The Secretary of State for Defence (Mr. Bob Ainsworth): During the defence in the world debate on 15 March I set out my intention to announce a number of important equipment procurement decisions over the coming days that will deliver vital capabilities for the Royal Navy, the Army, and the Royal Air Force, ensuring they are well equipped to undertake future missions.
My approach continues that which I set out in the House on 15 December, and on 3 February with the defence Green Paper that paves the way for a strategic defence review after the general election. Many of the decisions we face in the future of defence will be left for the review but there is also a clear need to maintain momentum on projects that are integral to any future defence programme, and to continue to work to ensure the long-term affordability of the overall programme.
Today, I am pleased to announce the successful outcome of the specialist vehicle competition. This represents a very important milestone towards replacing the ageing combat vehicle reconnaissance (tracked), and is one of the highest equipment priorities for the Army.
Preferred bidder status has been awarded to General Dynamics UK for the demonstration phase of the specialist vehicle programme, subject to successful completion of contractual negotiations. This decision was made following a robust assessment of the tenders received, ensuring value for money throughout the life of these vehicles.
The solution offered by General Dynamics UK is based on an upgrade to the ASCOD vehicle that is already in service with a number of European nations. The British variants of this design will employ the 40 mm cased telescoped ammunition and cannon, and provide protection against a wide range of threats. Once in service, this new capability will bring significant benefit to the Army including improved protection, greater firepower, longer-range sensors and sighting systems, and a higher level of reliability.
General Dynamics UK's proposed solution contains 73 per cent. UK content within the supply chain and the assembly, integration and test facilities at the Defence Support Group Donnington. This ensures the sustainment of UK jobs, UK skills and UK capabilities within the armoured vehicle sector.
We are determined to provide the armed forces with the capabilities they require, and the SV decision follows the announcement of our commitment to order an initial batch of 200 light protected patrol vehicles (LPPV), which we will get to Afghanistan as quickly as possible. The initial batch of 200 vehicles will be funded from the Treasury reserve as an urgent operational requirement. The LPPVs we are assessing through competition are at the cutting edge of technology, providing the optimum balance between protection, weight and manoeuvrability required by our armed forces on operations in Afghanistan.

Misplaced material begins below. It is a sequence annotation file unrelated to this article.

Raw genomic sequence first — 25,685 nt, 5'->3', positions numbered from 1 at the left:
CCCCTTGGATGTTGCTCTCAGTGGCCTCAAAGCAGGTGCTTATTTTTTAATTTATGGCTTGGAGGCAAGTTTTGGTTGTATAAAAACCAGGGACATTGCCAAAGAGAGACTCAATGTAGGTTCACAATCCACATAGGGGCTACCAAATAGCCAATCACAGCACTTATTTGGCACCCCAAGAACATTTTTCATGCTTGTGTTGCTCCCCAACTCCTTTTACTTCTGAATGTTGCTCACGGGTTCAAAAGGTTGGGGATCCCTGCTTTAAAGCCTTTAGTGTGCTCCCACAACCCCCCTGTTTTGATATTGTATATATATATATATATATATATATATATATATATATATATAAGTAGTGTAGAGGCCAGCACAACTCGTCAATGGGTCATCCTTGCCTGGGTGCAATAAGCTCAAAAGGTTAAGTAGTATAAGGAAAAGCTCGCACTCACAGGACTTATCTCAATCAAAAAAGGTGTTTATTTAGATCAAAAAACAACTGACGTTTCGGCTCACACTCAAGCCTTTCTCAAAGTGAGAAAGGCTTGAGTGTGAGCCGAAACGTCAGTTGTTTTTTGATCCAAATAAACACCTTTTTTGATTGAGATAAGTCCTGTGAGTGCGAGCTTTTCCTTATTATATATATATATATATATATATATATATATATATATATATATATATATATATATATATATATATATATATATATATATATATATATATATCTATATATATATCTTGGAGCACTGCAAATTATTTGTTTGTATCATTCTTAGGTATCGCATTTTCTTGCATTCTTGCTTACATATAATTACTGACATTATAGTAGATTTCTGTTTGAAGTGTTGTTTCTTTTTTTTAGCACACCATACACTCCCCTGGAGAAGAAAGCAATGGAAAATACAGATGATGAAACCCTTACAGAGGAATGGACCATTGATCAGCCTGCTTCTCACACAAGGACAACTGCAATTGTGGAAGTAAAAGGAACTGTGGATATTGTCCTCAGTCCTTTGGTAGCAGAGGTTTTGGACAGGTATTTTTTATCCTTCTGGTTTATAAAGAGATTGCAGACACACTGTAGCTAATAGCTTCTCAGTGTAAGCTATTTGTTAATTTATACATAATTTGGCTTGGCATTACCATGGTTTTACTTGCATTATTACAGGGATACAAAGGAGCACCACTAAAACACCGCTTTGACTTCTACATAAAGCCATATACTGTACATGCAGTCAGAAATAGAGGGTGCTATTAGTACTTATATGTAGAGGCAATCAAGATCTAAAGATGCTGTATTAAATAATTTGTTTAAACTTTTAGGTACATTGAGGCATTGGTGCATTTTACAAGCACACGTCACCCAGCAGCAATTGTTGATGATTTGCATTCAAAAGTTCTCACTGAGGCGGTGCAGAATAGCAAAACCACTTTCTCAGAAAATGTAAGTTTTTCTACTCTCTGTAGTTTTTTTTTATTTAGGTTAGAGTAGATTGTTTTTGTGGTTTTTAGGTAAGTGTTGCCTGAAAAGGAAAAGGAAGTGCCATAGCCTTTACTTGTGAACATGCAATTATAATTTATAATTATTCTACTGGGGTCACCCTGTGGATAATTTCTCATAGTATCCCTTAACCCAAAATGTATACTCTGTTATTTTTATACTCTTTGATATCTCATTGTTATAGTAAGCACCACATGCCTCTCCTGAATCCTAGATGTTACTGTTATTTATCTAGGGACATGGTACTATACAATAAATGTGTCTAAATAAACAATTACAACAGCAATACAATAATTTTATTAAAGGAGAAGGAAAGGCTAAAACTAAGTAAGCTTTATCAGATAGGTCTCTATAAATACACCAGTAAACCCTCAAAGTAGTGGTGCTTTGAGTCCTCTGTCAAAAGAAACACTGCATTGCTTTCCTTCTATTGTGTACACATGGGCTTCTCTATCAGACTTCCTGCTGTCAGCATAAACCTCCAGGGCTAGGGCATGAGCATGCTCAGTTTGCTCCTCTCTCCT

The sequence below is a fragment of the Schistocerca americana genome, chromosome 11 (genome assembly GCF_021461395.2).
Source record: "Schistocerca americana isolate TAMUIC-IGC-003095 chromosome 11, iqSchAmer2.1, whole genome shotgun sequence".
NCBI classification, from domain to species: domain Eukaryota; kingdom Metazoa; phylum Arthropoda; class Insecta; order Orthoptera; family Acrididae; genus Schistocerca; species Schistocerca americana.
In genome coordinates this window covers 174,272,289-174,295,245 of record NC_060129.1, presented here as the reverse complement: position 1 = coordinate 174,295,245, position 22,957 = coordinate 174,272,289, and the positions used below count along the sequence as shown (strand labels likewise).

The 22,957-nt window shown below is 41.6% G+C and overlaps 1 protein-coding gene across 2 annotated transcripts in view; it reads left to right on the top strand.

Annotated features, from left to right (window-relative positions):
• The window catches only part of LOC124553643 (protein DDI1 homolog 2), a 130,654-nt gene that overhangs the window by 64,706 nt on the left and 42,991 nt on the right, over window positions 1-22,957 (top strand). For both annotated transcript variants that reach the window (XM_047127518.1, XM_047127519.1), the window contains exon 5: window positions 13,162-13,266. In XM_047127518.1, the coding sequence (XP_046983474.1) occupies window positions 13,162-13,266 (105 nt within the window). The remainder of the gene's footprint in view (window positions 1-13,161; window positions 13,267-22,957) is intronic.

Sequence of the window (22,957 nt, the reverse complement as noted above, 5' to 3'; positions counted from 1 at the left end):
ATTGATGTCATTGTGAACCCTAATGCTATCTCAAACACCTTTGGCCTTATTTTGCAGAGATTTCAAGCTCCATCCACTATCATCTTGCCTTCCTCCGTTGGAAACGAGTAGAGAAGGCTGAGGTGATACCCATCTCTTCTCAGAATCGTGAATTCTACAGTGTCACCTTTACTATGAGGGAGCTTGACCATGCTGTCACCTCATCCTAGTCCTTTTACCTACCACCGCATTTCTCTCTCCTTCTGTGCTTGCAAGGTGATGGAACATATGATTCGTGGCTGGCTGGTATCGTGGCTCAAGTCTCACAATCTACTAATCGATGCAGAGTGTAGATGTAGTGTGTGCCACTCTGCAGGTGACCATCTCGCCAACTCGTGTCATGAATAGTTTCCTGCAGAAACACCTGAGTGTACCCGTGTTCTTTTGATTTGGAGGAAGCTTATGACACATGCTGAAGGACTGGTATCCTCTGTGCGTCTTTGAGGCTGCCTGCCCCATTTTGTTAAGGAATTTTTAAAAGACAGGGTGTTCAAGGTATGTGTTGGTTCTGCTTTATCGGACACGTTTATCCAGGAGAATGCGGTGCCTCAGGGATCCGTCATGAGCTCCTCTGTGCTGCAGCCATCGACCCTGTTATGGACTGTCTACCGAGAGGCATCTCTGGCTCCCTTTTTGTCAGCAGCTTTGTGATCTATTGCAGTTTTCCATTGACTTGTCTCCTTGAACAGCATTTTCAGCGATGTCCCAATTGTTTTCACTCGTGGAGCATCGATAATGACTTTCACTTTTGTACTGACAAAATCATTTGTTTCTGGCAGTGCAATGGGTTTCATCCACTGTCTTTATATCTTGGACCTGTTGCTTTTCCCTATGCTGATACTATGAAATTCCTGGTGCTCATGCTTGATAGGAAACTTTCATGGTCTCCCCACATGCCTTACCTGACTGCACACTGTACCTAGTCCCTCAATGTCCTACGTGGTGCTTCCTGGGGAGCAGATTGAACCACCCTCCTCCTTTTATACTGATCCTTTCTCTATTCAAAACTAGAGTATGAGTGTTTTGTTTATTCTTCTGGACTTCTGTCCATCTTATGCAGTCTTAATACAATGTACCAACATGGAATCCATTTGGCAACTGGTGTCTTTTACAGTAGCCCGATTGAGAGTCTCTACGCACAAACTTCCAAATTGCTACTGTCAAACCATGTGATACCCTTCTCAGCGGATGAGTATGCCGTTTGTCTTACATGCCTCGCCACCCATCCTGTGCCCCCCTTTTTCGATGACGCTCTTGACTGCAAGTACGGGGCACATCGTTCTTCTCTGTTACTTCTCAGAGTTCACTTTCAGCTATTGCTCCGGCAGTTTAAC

This is in addition to the announcements I made on 15 December, of further reserve funding of £280 million for equipment for Afghanistan including additional vehicles, and £900 million of enhancements from the core defence programme, including 22 Chinook helicopters, an additional C-17, a doubling of our Reaper capability,
and strengthening our counter-IED capability-funded by savings in lower priority areas, and based on our determination to support the current campaign and our belief that we expect such capabilities to feature in future conflicts.
We are not able to announce the outcome of the Warrior Capability Sustainment Programme competition today. Following an assessment of the tenders from BAE Systems Global Combat Systems and Lockheed Martin UK Ampthill, we intend to invite the competitors to revise and confirm their bids. Further announcements will be made in due course.
I am, however, pleased to announce that on 19 March we reached agreement with the US Government to purchase three Rivet Joint aircraft and associated ground systems delivering vital capability for the Royal Air Force to replace the Nimrod R1 capability that will be retired from service in March 2011.
The Rivet Joint system was selected following an extensive assessment phase that considered a number of possible solutions. Rivet Joint was selected as it is the only viable option that meets the requirements of our armed forces.
The Secretary of State for Defence (Mr. Bob Ainsworth): The following statement replaces information given in the Ministry of Defence previous departmental expenditure limits (DEL) written ministerial statement on 23 February 2010, Official Report, columns 29-30WS.
Subject to parliamentary approval of the necessary supplementary estimate, the DEL will be increased by £284,565,000, voted and non-voted, from £39,596,111,000 to £39,880,676,000. Within the DEL change, the impact on resources and capital are as set out in the following table:
|(*)Depreciation, which forms part of Resource DEL, is excluded from the total DEL since capital DEL includes capital spending and to include depreciation of those assets would lead to double counting.|
(2) Resource transfers into RfRl from the Cabinet Office being their contribution to MOD security costs of £6,000,000 transfers from the Foreign and Commonwealth Office of £6,695,000 and £1,965,000 for the Counter Narcotics Ground Force, and a transfer of £1,002,000 from the Foreign and Commonwealth Office being their contribution to the Information Assurance Technical Programme.
(10) To increase Non-Budget Grants in Aid (Non Voted) for the Council of Reserve Forces and Cadets Association (RFCA) of £4,199,000 in the Central Top Level Budget (TLB) and £4,943,000 in Land TLB; £210,000 for the Marine and Sea Cadets Society by reducing Resource DEL current costs and increasing Non-Budget Grants in Aid with no overall impact on resource.
(3) To reflect a technical disclosure change by moving £6,729,000 from Voted to Non-Voted expenditure, relating to a transfer made to DflD in Winter Supplementary Estimates (WSE), with no overall impact on DEL.
|Next Section||Index||Home Page|